In infection, decreased intake due to anorexia or therapeutic efforts, decreased absorption and increased catabolic losses concurrently affect nutritional status. Although these processes can be readily demonstrated qualitatively, there is only very limited quantitative information of their relative effect in different infections. Stable isotope procedures will make it possible to measure the oxidation of some key amino acids, even when the infections inducing acute phase and catabolic responses remain subclinical.
Re-examination of chronic energy deficiency and low BMI in adults
The definition of chronic energy deficiency in adults has been one of IDECG's main concerns. Low BMI, recommended as an indicator, has become so closely identified with chronic energy deficiency that adults with a low BMI are now sometimes fed rations that meet their energy needs, but not their needs for other nutrients. In some populations, on the Indian subcontinent for instance, the current definition includes among the chronically malnourished, individuals with an ad libitum access to food, who probably do not belong to that category. IDECG is planning to form another working group to address these and related issues.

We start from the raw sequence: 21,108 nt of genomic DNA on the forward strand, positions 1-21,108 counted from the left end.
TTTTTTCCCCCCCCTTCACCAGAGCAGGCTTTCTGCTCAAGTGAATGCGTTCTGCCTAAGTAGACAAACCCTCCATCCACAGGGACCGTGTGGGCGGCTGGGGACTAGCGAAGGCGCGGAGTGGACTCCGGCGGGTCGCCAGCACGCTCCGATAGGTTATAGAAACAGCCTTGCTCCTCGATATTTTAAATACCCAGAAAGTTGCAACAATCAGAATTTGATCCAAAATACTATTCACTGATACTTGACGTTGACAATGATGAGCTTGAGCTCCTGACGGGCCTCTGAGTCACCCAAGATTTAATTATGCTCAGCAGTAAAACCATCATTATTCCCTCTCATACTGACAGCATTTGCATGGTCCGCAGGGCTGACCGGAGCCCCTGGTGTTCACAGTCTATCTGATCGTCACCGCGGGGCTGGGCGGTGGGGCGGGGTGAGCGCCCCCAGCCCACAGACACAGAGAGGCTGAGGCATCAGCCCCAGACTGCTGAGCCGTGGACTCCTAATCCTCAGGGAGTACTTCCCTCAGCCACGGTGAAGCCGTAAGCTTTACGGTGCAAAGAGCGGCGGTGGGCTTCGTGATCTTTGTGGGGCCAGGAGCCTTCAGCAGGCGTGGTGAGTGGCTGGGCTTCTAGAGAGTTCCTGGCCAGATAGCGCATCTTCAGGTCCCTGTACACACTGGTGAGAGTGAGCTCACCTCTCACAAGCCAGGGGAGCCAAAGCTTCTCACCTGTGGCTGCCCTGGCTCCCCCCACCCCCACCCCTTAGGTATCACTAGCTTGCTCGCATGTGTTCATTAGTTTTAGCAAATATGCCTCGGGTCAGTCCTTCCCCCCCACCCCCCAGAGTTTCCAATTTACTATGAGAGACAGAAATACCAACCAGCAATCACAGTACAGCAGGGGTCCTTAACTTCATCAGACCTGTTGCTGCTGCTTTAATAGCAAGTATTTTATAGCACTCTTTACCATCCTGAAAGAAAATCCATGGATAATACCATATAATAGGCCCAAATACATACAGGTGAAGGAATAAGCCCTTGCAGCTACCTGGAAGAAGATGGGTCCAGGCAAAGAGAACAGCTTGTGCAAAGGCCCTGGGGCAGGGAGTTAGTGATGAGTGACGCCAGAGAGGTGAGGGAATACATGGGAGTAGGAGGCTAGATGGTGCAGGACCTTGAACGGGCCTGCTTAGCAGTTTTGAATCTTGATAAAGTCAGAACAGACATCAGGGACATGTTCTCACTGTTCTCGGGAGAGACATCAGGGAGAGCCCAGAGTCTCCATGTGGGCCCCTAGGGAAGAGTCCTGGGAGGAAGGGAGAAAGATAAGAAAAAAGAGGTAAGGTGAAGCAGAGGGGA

IDECG Advisory Group (1995/96)
- Dr. E. Jéquier, Lausanne, Switzerland
- Dr. Jin Soon Ju, Seoul, Korea
- Dr. R. Uauy, Santiago, Chile
- Dr. L. Allen, Davis, USA
- Dr. A. Ferro-Luzzi, Rome, Italy
- Dr. R. Martorell, Atlanta, USA
- Dr. N. Butte, Houston, USA
- Dr. P.S. Shetty, London, UK
- Dr. B. Torun, Guatemala City, Guatemala